Three quarters of central government departments have risk strategies in place for key areas, but many are not well developed, nor are they understood by staff. Training is lagging behind strategy development and a critical mass of staff have not yet developed skills and expertise to manage risks effectively. The National Audit Office in the report Managing Risk to Improve Service Deliver calls on departments to make effective risk management a central part of their day to day general management processes.The NAO, whilst applauding many examples of innovative approaches to risk and risk management, is concerned that public bodies are focused on developing a culture of active, explicit and systematic risk management. It wants decisions made by civil servants and other public officials to be routinely based around accurate and well informed judgements about risk.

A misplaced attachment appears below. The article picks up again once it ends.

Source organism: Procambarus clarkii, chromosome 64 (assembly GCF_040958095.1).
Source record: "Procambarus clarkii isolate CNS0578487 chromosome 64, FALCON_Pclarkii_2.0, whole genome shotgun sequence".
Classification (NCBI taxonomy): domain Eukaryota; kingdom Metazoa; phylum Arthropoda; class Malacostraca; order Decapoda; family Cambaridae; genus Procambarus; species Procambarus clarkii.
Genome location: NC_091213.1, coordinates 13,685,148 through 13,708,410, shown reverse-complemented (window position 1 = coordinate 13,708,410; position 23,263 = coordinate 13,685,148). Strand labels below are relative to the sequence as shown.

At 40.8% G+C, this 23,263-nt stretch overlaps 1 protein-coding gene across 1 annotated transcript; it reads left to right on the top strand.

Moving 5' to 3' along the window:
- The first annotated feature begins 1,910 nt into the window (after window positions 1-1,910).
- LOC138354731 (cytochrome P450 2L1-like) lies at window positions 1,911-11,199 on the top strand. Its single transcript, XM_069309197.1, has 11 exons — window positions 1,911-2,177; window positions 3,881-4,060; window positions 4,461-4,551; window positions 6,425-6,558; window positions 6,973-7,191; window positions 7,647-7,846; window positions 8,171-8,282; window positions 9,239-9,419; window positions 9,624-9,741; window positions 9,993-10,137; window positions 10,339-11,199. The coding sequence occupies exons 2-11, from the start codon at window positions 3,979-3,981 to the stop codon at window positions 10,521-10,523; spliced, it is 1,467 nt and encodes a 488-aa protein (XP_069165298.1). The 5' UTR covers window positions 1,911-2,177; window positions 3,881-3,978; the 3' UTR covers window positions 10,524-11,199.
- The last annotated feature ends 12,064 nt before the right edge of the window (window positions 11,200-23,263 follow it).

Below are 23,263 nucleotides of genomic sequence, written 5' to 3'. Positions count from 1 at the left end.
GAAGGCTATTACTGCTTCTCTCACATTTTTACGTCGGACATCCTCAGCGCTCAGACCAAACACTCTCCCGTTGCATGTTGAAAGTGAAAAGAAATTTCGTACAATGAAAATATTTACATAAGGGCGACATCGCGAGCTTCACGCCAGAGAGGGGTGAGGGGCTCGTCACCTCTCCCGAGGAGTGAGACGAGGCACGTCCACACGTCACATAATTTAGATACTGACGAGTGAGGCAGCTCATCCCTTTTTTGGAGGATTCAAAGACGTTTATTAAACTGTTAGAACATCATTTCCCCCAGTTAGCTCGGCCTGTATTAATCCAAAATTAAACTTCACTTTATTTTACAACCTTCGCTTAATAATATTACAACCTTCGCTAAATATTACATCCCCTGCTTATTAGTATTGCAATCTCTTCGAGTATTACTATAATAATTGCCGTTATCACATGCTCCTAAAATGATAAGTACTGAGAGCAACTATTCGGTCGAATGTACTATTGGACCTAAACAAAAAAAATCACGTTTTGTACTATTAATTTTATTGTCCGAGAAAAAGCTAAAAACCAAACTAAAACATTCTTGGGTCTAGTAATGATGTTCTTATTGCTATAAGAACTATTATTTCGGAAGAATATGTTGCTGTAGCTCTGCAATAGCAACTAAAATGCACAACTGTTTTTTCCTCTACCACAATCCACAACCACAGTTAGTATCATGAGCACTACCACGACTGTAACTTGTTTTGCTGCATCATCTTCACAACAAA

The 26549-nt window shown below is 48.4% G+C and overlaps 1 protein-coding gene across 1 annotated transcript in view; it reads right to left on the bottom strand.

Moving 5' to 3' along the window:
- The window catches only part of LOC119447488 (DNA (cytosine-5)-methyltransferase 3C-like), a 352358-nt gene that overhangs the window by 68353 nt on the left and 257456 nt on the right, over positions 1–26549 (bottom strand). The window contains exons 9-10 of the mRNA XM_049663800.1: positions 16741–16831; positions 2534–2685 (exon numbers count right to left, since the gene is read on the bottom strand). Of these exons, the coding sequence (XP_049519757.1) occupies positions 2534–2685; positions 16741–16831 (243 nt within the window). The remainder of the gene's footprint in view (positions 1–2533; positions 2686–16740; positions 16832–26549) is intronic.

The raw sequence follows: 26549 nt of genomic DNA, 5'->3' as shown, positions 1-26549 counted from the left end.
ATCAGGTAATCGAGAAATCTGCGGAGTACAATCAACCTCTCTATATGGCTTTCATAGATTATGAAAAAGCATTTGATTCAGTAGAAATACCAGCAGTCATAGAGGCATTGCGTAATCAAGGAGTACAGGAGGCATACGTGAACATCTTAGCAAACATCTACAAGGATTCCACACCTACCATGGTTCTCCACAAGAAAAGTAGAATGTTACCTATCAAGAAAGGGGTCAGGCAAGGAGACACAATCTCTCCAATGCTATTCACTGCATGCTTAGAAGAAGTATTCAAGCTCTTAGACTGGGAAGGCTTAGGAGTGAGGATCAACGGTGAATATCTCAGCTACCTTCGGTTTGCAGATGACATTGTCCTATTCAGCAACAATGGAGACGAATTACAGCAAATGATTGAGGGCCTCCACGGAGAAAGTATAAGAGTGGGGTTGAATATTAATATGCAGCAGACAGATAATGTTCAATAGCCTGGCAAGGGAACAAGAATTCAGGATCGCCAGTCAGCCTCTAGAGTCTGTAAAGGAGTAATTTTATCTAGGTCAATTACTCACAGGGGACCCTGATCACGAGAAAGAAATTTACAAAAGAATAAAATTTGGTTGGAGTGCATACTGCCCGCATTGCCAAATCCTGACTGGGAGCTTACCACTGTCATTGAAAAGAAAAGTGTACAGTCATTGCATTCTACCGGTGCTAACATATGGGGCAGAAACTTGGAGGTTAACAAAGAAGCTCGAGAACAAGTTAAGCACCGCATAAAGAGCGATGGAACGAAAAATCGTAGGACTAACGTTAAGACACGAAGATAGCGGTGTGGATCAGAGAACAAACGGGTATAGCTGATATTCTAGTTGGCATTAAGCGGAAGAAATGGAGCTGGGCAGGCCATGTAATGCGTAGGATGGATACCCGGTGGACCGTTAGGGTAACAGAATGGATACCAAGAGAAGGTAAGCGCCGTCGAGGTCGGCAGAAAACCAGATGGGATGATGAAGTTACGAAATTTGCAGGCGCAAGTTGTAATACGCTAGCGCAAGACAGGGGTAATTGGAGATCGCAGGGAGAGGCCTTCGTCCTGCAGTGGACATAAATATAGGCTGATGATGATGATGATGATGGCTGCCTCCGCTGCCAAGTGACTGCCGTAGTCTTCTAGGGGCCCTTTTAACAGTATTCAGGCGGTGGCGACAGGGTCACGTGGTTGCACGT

The report highlights the benefits of managing risks effectively and the consequences of failing to do so. Early identification of potential risks and having the means to take early action to deal with them safeguards Public Service Agreement targets, programmes and projects from slippage and budget overrun.
Risk management can also contribute to sustained improvements in services by bringing a flexibility and resilience to the way services are delivered. This may include adapting to changes in expectations of citizens or other service users, or maintaining services through regular appraisal of delivery mechanisms and being ready to act in the event of the unexpected, by careful planning and testing of business continuity arrangements.
A report from the Office of the Deputy Prime Minister published in August 2003 found that there is a competency gap in local government in risk management, particularly a failure to challenge existing ways of delivering services and willingness to implement radical changes.